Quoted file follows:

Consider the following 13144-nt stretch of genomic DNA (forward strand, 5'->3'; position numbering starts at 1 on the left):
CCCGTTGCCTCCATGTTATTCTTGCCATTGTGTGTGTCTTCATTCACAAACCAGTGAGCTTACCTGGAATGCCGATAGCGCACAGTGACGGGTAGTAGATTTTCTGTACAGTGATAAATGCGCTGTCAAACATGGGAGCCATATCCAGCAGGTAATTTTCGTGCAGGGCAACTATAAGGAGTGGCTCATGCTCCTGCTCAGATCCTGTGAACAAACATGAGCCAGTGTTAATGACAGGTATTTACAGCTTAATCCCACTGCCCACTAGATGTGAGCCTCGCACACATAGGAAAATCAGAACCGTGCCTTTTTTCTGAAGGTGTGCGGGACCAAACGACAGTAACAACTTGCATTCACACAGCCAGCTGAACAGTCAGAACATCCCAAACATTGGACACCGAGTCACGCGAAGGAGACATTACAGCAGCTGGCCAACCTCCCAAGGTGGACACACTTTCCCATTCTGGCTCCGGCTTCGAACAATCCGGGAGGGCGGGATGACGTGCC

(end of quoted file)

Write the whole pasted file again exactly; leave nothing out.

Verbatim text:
Consider the following 13144-nt stretch of genomic DNA (forward strand, 5'->3'; position numbering starts at 1 on the left):
CCCGTTGCCTCCATGTTATTCTTGCCATTGTGTGTGTCTTCATTCACAAACCAGTGAGCTTACCTGGAATGCCGATAGCGCACAGTGACGGGTAGTAGATTTTCTGTACAGTGATAAATGCGCTGTCAAACATGGGAGCCATATCCAGCAGGTAATTTTCGTGCAGGGCAACTATAAGGAGTGGCTCATGCTCCTGCTCAGATCCTGTGAACAAACATGAGCCAGTGTTAATGACAGGTATTTACAGCTTAATCCCACTGCCCACTAGATGTGAGCCTCGCACACATAGGAAAATCAGAACCGTGCCTTTTTTCTGAAGGTGTGCGGGACCAAACGACAGTAACAACTTGCATTCACACAGCCAGCTGAACAGTCAGAACATCCCAAACATTGGACACCGAGTCACGCGAAGGAGACATTACAGCAGCTGGCCAACCTCCCAAGGTGGACACACTTTCCCATTCTGGCTCCGGCTTCGAACAATCCGGGAGGGCGGGATGACGTGCC